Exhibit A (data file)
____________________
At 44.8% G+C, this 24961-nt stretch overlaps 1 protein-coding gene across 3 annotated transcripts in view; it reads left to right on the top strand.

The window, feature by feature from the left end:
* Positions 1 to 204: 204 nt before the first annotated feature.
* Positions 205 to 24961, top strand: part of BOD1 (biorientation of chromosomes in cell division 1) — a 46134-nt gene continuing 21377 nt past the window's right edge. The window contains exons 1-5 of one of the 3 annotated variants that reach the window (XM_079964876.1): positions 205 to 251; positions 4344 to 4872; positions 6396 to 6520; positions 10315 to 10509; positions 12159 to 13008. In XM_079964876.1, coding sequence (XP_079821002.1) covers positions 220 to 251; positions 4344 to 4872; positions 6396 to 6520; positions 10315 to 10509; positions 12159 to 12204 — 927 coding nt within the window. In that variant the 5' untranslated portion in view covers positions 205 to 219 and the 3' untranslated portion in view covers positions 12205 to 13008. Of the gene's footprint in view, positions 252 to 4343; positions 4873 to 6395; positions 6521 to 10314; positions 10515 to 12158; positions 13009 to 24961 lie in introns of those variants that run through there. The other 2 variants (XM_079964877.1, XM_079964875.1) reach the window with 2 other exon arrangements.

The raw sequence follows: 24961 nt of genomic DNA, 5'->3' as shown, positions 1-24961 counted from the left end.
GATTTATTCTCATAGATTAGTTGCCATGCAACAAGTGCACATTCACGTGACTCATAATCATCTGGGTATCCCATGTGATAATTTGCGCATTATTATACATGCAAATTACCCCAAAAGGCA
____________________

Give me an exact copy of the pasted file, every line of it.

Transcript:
At 44.8% G+C, this 24961-nt stretch overlaps 1 protein-coding gene across 3 annotated transcripts in view; it reads left to right on the top strand.

The window, feature by feature from the left end:
* Positions 1 to 204: 204 nt before the first annotated feature.
* Positions 205 to 24961, top strand: part of BOD1 (biorientation of chromosomes in cell division 1) — a 46134-nt gene continuing 21377 nt past the window's right edge. The window contains exons 1-5 of one of the 3 annotated variants that reach the window (XM_079964876.1): positions 205 to 251; positions 4344 to 4872; positions 6396 to 6520; positions 10315 to 10509; positions 12159 to 13008. In XM_079964876.1, coding sequence (XP_079821002.1) covers positions 220 to 251; positions 4344 to 4872; positions 6396 to 6520; positions 10315 to 10509; positions 12159 to 12204 — 927 coding nt within the window. In that variant the 5' untranslated portion in view covers positions 205 to 219 and the 3' untranslated portion in view covers positions 12205 to 13008. Of the gene's footprint in view, positions 252 to 4343; positions 4873 to 6395; positions 6521 to 10314; positions 10515 to 12158; positions 13009 to 24961 lie in introns of those variants that run through there. The other 2 variants (XM_079964877.1, XM_079964875.1) reach the window with 2 other exon arrangements.

The raw sequence follows: 24961 nt of genomic DNA, 5'->3' as shown, positions 1-24961 counted from the left end.
GATTTATTCTCATAGATTAGTTGCCATGCAACAAGTGCACATTCACGTGACTCATAATCATCTGGGTATCCCATGTGATAATTTGCGCATTATTATACATGCAAATTACCCCAAAAGGCA